January 18th, 2021
Sheryl Wilson, executive director of the Kansas Institute for Peace and Conflict Resolution (KIPCOR) and a faculty member in Peace, Justice and Conflict Studies, is the author of a chapter in Colorizing Restorative Justice: Voicing Our Realities (Living Justice Press).
The book is a collection of 18 essays by Wilson and 19 other Restorative Justice (RJ) practitioners of color), edited by Edward C. Valandra (Lakota name Wanbli Wapháha Hoksíla).
This first-ever volume by RJ practitioners and scholars of color has as a goal to begin addressing issues of racism and colonization baked into RJ and Restorative Practices (RP).
“Whereas one might think that the RJ movement would shine in championing racial and social justice,” Valandra writes, “the movement has actually been silent, afraid and conforming – complacent with institutional and structural harms.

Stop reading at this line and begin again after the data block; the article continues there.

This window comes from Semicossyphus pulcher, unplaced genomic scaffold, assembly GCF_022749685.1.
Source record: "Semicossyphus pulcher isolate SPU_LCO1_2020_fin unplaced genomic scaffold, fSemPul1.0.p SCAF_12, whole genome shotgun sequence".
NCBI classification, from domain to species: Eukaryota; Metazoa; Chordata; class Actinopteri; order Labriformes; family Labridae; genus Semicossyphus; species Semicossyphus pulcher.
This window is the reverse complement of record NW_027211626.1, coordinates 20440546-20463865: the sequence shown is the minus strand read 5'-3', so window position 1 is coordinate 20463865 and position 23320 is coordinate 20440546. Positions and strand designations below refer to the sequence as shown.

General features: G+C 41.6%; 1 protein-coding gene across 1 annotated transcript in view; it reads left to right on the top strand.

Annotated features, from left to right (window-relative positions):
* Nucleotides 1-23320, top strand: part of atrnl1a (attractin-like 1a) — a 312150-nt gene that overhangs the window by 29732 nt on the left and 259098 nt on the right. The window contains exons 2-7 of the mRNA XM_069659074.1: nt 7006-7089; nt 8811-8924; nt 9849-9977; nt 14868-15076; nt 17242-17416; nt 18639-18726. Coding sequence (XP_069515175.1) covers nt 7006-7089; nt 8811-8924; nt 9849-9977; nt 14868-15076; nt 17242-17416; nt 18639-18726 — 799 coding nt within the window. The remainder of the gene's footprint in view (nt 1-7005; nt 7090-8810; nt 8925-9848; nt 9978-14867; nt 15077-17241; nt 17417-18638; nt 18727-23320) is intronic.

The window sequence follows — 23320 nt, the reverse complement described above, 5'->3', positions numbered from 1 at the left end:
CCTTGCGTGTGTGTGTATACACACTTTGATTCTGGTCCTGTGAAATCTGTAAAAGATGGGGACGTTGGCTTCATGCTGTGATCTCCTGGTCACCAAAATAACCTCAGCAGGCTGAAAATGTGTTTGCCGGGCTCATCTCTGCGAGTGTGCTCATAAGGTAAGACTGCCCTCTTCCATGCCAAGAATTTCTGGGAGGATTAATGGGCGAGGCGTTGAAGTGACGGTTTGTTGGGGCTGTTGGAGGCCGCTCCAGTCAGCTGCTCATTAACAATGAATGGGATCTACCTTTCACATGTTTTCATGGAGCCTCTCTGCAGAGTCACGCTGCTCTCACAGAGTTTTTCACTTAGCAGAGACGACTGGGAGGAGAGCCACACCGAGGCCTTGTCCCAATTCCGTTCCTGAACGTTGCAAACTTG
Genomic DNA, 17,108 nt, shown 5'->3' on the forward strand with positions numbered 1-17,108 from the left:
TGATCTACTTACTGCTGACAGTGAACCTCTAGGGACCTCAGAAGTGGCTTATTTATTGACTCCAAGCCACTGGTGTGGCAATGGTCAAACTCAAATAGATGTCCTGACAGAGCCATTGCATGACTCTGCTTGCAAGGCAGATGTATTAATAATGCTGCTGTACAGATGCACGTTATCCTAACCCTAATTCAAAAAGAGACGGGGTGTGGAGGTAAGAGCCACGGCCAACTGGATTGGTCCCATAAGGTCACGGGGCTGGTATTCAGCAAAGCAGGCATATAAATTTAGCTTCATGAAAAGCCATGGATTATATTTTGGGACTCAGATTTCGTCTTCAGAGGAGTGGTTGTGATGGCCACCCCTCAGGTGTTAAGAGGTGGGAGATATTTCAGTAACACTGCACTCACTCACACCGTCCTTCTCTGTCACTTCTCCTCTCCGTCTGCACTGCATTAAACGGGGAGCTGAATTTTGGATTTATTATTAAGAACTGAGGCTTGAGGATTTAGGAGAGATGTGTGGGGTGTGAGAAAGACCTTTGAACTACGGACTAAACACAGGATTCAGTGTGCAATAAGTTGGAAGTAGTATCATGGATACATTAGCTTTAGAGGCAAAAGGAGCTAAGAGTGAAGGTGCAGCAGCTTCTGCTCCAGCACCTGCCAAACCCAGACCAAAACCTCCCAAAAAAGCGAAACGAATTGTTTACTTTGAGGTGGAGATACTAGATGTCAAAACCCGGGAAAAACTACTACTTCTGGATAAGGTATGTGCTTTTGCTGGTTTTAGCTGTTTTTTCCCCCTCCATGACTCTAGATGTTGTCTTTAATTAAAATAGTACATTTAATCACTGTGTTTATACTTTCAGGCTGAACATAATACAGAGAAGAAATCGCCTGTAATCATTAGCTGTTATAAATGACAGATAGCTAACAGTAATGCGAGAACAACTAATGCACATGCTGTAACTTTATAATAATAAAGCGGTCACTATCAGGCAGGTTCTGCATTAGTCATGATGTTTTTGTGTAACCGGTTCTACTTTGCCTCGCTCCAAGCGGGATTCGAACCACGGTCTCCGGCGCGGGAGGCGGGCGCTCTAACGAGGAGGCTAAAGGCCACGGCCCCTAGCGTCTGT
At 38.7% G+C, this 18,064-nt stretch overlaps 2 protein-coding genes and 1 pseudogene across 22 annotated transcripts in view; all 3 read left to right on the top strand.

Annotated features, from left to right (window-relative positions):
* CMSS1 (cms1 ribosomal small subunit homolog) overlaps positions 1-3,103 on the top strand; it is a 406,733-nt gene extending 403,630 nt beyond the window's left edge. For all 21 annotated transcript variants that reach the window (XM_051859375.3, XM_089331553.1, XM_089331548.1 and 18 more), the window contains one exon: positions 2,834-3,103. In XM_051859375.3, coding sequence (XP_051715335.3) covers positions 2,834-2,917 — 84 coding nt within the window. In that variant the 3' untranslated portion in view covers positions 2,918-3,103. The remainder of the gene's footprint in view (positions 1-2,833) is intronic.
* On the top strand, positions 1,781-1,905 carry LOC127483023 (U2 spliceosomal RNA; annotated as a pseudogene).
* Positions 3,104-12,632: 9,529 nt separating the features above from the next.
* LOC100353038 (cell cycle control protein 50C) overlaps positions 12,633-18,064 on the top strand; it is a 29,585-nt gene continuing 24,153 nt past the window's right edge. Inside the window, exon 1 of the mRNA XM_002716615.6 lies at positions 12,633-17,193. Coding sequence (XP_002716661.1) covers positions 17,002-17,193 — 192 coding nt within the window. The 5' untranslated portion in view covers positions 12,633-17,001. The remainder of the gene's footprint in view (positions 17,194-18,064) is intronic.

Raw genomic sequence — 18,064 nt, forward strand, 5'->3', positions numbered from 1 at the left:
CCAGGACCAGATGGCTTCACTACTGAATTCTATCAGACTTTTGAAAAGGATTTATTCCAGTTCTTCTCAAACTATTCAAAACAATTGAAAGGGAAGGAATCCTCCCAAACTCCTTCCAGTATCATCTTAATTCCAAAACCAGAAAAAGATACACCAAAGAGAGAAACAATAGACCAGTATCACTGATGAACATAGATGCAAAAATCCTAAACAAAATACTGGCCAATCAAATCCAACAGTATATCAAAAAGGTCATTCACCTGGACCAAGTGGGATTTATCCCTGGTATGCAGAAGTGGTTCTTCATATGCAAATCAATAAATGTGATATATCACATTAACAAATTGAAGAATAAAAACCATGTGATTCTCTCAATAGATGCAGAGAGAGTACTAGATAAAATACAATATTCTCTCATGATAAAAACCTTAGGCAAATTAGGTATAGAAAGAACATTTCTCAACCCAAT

“If RJ as a movement does not address racism and colonization, then, as [noted author and practitioner] Fania Davis warns, [RJ and RP] will [themselves] function in racist and colonizing ways, because that is the default.”
Wilson’s chapter is entitled “Calling Out Whiteness.”
“While I felt the support of many of my White restorative justice counterparts and mentors,” Wilson writes, “I found it difficult over the years to digest that … we [practitioners of color] still have been isolated, working in predominately White systems.
“This discussion is not new in many White/White-dominated fields where People of Color carve out a living daily. … When I work with White practitioners, it disturbs me that we are often serving diverse communities and yet we don’t accurately resemble them.”